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What do we mean by ‘accessibility’?

'What is accessibility?' This article explains what we mean by 'accessibility' and why it should be an important consideration for everyone.
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Defining ‘accessibility’

This activity explores the topic of ‘accessibility’ within a wider context of inclusion in higher education. We will discuss topics including the links between accessibility and inclusivity, the concept of universal design and offer some tips on how you, as a student, can create accessible documents during and beyond your time in higher education.

Please note that throughout this article, and in other steps, we will be using the term ‘disabled students’. However, we recognise that for some, person-first language (i.e., students with disabilities) is preferred.

To start off with, what do we mean by ‘accessibility’? According to the University of York EDI Glossary, accessibility ‘refers to the extent to which a service or facility is readily approachable and usable by disabled individuals, such as self-opening doors, elevators for upper levels, or raised lettering on signs’. This can also apply to learning and teaching materials within higher education.

It is also important to note, however, that whilst the above definition refers directly to ‘disabled individuals’, the concept of accessibility can also be used in a wider context outside of disability in the sense that accessibility means ‘the extent to which a service, facility or resource is approachable and usable to all users’, and this can also be referring, for example, to users of different comprehension and skill levels. Inclusive practice means that the whole learning experience is accessible. It removes barriers and anticipates and considers a variety of learning needs and preferences, benefitting all students.

Within higher education, and indeed learning environments more generally, if a student or group of students cannot access learning spaces, support or resources to the same extent as those around them, how can they be expected to achieve the same academic and learning outcomes? The basis of education lies in the dissemination and comprehension of knowledge, however if the tools or means for disseminating that knowledge are not accessible for all students then the same level of education, and thus educational experience and outcomes, is simply unachievable and this cannot be considered truly inclusive.

Here, we can see why accessibility is so important, particularly when thinking about wider inclusion at a higher educational level: whilst inclusive learning does go beyond providing means of accessibility, accessibility is the first step.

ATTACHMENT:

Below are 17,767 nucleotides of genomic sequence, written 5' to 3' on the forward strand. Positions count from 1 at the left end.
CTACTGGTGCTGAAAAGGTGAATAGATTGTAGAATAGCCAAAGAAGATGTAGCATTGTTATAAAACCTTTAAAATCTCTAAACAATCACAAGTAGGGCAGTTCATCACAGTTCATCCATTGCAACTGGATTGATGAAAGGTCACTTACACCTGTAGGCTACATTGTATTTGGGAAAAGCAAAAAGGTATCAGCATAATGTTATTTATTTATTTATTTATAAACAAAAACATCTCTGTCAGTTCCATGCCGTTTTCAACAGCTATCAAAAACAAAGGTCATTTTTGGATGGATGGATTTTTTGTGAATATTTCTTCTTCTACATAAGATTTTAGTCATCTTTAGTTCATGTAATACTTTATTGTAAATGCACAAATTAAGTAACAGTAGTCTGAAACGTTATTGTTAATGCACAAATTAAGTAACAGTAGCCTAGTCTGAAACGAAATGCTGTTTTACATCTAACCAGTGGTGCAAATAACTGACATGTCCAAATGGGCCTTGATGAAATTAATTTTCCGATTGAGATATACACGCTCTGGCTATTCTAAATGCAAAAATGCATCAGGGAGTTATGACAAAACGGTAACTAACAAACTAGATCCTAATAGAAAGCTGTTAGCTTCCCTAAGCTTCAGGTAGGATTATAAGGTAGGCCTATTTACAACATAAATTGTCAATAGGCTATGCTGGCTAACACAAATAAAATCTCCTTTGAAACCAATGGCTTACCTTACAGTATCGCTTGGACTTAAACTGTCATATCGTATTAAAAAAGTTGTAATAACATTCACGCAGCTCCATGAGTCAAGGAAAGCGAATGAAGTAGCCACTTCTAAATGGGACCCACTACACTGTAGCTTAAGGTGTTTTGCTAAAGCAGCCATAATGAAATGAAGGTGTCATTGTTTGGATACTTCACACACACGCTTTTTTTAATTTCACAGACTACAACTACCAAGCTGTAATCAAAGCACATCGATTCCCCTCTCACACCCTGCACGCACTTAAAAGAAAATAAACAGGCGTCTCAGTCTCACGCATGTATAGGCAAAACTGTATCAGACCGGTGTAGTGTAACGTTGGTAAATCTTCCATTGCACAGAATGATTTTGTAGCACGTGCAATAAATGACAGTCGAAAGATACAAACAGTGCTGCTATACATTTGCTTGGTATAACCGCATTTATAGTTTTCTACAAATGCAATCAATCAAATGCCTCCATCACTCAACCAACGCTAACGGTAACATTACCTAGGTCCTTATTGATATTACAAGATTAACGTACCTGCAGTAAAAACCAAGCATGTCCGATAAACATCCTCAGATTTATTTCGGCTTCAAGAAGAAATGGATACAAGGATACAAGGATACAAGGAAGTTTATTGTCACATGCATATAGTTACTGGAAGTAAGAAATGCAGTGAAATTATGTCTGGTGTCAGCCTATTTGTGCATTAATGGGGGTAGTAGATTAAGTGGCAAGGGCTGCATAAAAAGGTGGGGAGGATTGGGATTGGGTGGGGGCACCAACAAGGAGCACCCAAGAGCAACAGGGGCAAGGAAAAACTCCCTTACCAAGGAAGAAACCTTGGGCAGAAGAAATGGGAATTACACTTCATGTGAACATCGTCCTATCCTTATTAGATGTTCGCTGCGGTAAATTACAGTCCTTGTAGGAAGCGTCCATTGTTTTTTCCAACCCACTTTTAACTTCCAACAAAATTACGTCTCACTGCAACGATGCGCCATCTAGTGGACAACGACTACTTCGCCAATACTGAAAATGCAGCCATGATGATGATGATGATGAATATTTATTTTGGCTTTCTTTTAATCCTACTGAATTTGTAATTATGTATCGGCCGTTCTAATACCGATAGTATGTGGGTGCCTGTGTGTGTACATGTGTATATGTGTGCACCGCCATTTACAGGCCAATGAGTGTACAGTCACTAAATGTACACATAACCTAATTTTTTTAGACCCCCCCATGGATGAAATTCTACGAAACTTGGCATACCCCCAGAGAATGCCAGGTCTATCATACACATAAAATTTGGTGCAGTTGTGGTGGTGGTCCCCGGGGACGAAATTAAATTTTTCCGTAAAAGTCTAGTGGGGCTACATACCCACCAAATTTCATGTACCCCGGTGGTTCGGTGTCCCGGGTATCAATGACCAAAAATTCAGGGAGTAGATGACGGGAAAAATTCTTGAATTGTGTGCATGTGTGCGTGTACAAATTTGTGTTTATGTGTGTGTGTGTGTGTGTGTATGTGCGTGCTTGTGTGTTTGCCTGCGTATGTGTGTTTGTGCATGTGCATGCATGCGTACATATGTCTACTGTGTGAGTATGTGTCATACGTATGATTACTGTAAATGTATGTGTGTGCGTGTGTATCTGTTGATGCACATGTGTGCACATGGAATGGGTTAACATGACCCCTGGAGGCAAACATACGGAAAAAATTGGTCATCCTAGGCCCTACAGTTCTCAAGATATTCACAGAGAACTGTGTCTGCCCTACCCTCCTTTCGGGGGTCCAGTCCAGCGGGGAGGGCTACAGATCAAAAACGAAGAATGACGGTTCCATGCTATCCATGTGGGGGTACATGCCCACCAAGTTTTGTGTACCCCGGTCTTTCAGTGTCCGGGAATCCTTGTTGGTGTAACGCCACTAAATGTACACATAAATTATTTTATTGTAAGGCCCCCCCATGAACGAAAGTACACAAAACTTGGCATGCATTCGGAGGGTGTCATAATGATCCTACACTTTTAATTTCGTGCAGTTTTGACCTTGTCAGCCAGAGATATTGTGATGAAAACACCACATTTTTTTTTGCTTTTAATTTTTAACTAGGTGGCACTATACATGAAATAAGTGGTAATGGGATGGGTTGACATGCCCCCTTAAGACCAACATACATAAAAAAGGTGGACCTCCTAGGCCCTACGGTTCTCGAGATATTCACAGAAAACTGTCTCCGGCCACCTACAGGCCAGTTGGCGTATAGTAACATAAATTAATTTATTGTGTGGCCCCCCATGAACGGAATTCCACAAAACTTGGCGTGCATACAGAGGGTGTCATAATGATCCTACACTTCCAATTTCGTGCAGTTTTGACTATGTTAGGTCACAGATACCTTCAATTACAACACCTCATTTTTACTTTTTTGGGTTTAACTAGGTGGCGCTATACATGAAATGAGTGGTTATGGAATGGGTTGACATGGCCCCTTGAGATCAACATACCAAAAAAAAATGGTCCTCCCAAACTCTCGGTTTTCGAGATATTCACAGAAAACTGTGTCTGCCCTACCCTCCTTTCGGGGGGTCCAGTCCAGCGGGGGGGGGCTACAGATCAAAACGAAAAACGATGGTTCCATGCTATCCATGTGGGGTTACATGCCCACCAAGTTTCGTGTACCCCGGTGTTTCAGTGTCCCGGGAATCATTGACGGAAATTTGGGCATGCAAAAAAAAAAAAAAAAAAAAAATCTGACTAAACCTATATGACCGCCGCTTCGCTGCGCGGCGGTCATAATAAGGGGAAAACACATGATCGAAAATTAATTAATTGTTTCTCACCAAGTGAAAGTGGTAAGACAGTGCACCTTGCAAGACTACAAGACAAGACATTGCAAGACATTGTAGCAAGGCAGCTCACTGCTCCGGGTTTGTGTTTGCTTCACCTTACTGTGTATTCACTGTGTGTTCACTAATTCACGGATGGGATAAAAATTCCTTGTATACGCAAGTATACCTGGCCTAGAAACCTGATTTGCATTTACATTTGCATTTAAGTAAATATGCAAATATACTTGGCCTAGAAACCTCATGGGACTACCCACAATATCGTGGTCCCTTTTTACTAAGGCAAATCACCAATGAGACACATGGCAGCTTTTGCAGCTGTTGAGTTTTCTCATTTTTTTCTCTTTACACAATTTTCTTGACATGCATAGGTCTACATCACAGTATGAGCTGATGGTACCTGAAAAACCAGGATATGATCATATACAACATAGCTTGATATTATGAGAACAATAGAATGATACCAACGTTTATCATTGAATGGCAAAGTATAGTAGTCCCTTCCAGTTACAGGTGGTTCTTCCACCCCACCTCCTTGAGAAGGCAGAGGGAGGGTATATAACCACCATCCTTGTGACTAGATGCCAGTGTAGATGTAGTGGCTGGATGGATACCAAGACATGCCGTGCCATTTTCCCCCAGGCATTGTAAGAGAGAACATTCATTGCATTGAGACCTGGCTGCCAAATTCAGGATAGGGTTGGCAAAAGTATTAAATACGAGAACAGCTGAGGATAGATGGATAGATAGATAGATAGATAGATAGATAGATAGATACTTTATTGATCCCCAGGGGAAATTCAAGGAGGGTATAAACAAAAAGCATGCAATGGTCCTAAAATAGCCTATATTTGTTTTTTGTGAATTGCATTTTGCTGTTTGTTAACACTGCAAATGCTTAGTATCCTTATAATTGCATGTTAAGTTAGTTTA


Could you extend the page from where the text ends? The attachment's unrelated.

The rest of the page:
Who is accessibility for?

Accessibility of teaching, learning and resources, can benefit everyone and offers all students the opportunity to succeed, and should reduce the need for reasonable adjustments for individual students. For example, building in choice and flexibility allows people to customise their experience to allow them to maximise their engagement. Meeting an individual’s access requirements does more than just allow them to participate equitably, it demonstrates that they are wanted and valued.

Many people face obstacles and barriers to genuine inclusion. The requirement for individuals to self-advocate for access is exhausting, exclusionary, and potentially risky. Ensuring environments are accessible is a necessary and important step in addressing historic and systemic exclusion and inequalities.

What do we mean by accessible environments? We need to be reflecting on the accessibility of physical, online and hybrid spaces. We also need to go further than environments and consider whether the pedagogies, communication styles, resources and curricula we choose and develop are accessible and inclusive.

When considering online accessibility, this should also concern the physical environment and circumstances of the individuals accessing that online space. Does everyone have the required digital skills, connectivity and hardware required for learning and collaborating using your online environment? Equally, when we are considering the accessibility of physical spaces it is also important to include the attitudes and behaviours of those present. Are individual access needs met as a priority, enthusiastically and promptly?

Accessibility goes further than enriching user experiences, it can mean the difference between whether or not many people can access the space/resource or not. Approximately 30% of the UK report a long term condition and the majority are invisible (The Kings Fund Report, 2012). We can not tell by looking at people whether or not they will have individual access needs.

In summary, accessibility is important for everyone and is a huge part of achieving an inclusive learning environment and experience – it is crucial in ensuring all students can achieve the same outcomes during their time in higher education. The main two aspects of accessibility that we will explore during this course are those of ‘physical accessibility’ and ‘digital accessibility’. In later steps we will provide you with some practical guidance on how to ensure the spaces you are using and promoting during your time in higher education are accessible. This activity delves into the importance and complexities of ‘digital accessibility’.

Digital accessibility: The extent to which online or digital resources (e.g., webpages, documents, apps) are usable and practical for all users.

© University of York
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